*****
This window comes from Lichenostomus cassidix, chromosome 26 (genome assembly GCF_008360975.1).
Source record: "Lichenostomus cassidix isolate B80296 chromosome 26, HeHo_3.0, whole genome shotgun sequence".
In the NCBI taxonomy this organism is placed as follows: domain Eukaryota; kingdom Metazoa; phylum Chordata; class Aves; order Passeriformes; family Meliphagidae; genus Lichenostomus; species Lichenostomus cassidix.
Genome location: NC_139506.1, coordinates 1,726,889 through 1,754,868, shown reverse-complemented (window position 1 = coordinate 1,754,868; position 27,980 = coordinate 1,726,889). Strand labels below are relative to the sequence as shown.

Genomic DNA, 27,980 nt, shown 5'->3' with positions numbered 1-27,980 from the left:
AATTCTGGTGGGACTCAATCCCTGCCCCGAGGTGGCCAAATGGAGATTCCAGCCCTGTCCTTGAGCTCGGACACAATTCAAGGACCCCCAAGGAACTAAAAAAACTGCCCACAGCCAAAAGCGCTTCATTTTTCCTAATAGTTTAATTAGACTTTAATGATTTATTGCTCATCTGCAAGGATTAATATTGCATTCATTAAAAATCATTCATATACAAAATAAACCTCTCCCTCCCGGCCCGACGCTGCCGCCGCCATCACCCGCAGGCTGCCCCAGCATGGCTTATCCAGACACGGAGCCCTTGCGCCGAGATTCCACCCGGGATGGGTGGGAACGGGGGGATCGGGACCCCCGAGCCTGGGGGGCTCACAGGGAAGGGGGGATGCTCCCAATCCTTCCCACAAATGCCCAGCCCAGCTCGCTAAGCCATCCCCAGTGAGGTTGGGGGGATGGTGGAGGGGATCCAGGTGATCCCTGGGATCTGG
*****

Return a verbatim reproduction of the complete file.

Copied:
This window comes from Lichenostomus cassidix, chromosome 26 (genome assembly GCF_008360975.1).
Source record: "Lichenostomus cassidix isolate B80296 chromosome 26, HeHo_3.0, whole genome shotgun sequence".
In the NCBI taxonomy this organism is placed as follows: domain Eukaryota; kingdom Metazoa; phylum Chordata; class Aves; order Passeriformes; family Meliphagidae; genus Lichenostomus; species Lichenostomus cassidix.
Genome location: NC_139506.1, coordinates 1,726,889 through 1,754,868, shown reverse-complemented (window position 1 = coordinate 1,754,868; position 27,980 = coordinate 1,726,889). Strand labels below are relative to the sequence as shown.

Genomic DNA, 27,980 nt, shown 5'->3' with positions numbered 1-27,980 from the left:
AATTCTGGTGGGACTCAATCCCTGCCCCGAGGTGGCCAAATGGAGATTCCAGCCCTGTCCTTGAGCTCGGACACAATTCAAGGACCCCCAAGGAACTAAAAAAACTGCCCACAGCCAAAAGCGCTTCATTTTTCCTAATAGTTTAATTAGACTTTAATGATTTATTGCTCATCTGCAAGGATTAATATTGCATTCATTAAAAATCATTCATATACAAAATAAACCTCTCCCTCCCGGCCCGACGCTGCCGCCGCCATCACCCGCAGGCTGCCCCAGCATGGCTTATCCAGACACGGAGCCCTTGCGCCGAGATTCCACCCGGGATGGGTGGGAACGGGGGGATCGGGACCCCCGAGCCTGGGGGGCTCACAGGGAAGGGGGGATGCTCCCAATCCTTCCCACAAATGCCCAGCCCAGCTCGCTAAGCCATCCCCAGTGAGGTTGGGGGGATGGTGGAGGGGATCCAGGTGATCCCTGGGATCTGG